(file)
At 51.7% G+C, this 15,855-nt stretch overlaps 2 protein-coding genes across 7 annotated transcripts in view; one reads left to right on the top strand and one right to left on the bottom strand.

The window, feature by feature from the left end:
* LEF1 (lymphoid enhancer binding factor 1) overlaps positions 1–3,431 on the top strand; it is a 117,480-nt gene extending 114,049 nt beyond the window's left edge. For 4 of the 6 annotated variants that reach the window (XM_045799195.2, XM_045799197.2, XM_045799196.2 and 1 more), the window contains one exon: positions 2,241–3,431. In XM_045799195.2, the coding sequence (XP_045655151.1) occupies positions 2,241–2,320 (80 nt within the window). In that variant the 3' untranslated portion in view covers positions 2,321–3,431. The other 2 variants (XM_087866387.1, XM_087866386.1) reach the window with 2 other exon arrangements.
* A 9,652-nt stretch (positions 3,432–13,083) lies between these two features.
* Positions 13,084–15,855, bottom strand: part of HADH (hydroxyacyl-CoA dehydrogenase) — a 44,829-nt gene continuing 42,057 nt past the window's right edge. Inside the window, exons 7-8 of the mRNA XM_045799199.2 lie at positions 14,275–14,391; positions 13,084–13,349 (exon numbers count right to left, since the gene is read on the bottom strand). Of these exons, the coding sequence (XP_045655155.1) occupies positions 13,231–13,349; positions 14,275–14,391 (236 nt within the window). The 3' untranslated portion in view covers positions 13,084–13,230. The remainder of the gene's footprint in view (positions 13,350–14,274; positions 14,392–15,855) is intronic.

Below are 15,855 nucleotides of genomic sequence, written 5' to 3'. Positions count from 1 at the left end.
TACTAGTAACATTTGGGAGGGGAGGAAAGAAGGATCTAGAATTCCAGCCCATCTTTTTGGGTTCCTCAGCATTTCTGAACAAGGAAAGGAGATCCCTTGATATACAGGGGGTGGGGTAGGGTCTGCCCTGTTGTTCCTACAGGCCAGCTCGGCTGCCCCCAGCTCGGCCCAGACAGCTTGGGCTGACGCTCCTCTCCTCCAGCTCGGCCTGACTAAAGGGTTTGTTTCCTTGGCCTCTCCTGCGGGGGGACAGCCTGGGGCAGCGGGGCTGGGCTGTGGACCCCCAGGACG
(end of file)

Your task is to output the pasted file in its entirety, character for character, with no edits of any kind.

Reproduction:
At 51.7% G+C, this 15,855-nt stretch overlaps 2 protein-coding genes across 7 annotated transcripts in view; one reads left to right on the top strand and one right to left on the bottom strand.

The window, feature by feature from the left end:
* LEF1 (lymphoid enhancer binding factor 1) overlaps positions 1–3,431 on the top strand; it is a 117,480-nt gene extending 114,049 nt beyond the window's left edge. For 4 of the 6 annotated variants that reach the window (XM_045799195.2, XM_045799197.2, XM_045799196.2 and 1 more), the window contains one exon: positions 2,241–3,431. In XM_045799195.2, the coding sequence (XP_045655151.1) occupies positions 2,241–2,320 (80 nt within the window). In that variant the 3' untranslated portion in view covers positions 2,321–3,431. The other 2 variants (XM_087866387.1, XM_087866386.1) reach the window with 2 other exon arrangements.
* A 9,652-nt stretch (positions 3,432–13,083) lies between these two features.
* Positions 13,084–15,855, bottom strand: part of HADH (hydroxyacyl-CoA dehydrogenase) — a 44,829-nt gene continuing 42,057 nt past the window's right edge. Inside the window, exons 7-8 of the mRNA XM_045799199.2 lie at positions 14,275–14,391; positions 13,084–13,349 (exon numbers count right to left, since the gene is read on the bottom strand). Of these exons, the coding sequence (XP_045655155.1) occupies positions 13,231–13,349; positions 14,275–14,391 (236 nt within the window). The 3' untranslated portion in view covers positions 13,084–13,230. The remainder of the gene's footprint in view (positions 13,350–14,274; positions 14,392–15,855) is intronic.

Below are 15,855 nucleotides of genomic sequence, written 5' to 3'. Positions count from 1 at the left end.
TACTAGTAACATTTGGGAGGGGAGGAAAGAAGGATCTAGAATTCCAGCCCATCTTTTTGGGTTCCTCAGCATTTCTGAACAAGGAAAGGAGATCCCTTGATATACAGGGGGTGGGGTAGGGTCTGCCCTGTTGTTCCTACAGGCCAGCTCGGCTGCCCCCAGCTCGGCCCAGACAGCTTGGGCTGACGCTCCTCTCCTCCAGCTCGGCCTGACTAAAGGGTTTGTTTCCTTGGCCTCTCCTGCGGGGGGACAGCCTGGGGCAGCGGGGCTGGGCTGTGGACCCCCAGGACG